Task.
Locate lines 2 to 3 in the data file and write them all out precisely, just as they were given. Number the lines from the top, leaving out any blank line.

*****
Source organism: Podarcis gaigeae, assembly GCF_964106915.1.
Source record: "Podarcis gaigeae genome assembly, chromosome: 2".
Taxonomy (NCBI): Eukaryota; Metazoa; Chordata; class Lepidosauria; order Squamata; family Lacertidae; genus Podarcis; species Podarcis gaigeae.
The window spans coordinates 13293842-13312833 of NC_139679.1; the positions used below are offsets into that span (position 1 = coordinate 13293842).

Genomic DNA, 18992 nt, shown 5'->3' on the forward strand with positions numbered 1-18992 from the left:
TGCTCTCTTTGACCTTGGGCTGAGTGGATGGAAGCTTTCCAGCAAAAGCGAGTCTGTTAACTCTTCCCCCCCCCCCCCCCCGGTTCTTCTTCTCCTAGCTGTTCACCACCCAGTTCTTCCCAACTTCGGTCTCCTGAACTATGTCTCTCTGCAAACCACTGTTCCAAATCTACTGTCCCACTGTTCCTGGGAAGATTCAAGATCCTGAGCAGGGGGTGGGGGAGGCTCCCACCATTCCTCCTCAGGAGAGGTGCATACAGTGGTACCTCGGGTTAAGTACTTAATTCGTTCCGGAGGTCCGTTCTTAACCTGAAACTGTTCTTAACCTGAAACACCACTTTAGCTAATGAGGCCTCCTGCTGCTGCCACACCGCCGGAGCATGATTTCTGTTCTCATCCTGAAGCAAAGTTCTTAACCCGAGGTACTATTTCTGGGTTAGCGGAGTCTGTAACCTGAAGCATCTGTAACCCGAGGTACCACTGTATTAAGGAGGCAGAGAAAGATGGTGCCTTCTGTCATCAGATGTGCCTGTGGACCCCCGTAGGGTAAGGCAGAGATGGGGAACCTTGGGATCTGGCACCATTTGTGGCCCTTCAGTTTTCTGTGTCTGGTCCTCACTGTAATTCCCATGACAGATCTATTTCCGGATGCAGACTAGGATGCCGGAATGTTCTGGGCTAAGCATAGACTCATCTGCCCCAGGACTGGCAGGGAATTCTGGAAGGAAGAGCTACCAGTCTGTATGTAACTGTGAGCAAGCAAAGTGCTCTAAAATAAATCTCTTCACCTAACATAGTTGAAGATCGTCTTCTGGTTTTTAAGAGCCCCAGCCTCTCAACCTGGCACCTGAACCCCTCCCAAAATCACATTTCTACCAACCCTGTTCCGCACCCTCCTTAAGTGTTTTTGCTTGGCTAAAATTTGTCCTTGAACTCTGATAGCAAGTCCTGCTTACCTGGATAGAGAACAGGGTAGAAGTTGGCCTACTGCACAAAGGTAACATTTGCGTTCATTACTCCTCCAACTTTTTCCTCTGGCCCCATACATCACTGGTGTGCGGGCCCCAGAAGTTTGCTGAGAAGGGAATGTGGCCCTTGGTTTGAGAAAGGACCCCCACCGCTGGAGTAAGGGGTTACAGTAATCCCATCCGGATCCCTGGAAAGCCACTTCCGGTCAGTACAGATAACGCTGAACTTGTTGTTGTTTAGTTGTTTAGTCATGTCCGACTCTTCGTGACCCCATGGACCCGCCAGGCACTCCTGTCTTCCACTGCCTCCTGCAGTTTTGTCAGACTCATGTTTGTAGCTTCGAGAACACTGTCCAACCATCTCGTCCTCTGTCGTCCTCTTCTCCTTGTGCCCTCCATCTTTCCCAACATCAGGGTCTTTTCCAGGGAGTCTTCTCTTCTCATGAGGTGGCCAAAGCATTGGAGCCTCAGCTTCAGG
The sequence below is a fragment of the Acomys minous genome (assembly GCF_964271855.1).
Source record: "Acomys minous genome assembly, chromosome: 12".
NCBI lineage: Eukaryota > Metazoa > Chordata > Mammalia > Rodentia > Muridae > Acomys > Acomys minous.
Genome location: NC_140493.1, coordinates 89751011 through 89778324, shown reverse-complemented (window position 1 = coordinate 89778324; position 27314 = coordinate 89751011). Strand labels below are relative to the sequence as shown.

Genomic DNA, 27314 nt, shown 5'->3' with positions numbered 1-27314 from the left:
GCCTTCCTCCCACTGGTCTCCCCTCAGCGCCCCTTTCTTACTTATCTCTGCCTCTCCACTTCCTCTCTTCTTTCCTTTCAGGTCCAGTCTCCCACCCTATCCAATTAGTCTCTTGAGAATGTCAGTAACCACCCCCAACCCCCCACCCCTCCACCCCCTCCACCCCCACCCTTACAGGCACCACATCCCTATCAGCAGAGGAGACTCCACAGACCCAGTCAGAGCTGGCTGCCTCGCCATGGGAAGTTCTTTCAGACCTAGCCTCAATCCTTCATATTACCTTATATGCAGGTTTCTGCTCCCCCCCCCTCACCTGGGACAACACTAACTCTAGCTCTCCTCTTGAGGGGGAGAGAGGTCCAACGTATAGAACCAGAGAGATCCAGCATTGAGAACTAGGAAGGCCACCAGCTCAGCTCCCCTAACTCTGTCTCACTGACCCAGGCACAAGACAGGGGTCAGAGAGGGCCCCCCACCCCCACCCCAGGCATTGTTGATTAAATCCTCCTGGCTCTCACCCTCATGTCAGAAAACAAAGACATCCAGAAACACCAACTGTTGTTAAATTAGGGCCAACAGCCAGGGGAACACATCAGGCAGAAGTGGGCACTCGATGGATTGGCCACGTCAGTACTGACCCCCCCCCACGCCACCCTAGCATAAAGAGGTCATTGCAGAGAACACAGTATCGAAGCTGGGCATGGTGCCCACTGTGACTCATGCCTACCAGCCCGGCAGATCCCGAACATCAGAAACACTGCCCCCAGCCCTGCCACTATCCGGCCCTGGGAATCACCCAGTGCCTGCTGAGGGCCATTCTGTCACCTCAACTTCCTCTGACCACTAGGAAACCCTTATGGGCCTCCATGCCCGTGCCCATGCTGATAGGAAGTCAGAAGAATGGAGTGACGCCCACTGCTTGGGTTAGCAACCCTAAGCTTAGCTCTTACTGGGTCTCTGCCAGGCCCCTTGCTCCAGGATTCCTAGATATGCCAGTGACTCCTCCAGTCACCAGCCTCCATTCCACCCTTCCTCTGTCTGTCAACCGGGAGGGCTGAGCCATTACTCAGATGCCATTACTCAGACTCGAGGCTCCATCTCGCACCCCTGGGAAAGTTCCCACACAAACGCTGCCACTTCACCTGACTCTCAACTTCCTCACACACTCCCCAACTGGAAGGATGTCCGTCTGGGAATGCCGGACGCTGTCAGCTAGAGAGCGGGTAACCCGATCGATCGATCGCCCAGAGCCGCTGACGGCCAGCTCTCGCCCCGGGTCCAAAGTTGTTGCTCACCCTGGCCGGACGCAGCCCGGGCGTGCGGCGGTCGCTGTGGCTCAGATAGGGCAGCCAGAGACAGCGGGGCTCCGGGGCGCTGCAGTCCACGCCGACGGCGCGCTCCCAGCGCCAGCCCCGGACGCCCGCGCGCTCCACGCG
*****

Source record: "Podarcis gaigeae genome assembly, chromosome: 2".
Taxonomy (NCBI): Eukaryota; Metazoa; Chordata; class Lepidosauria; order Squamata; family Lacertidae; genus Podarcis; species Podarcis gaigeae.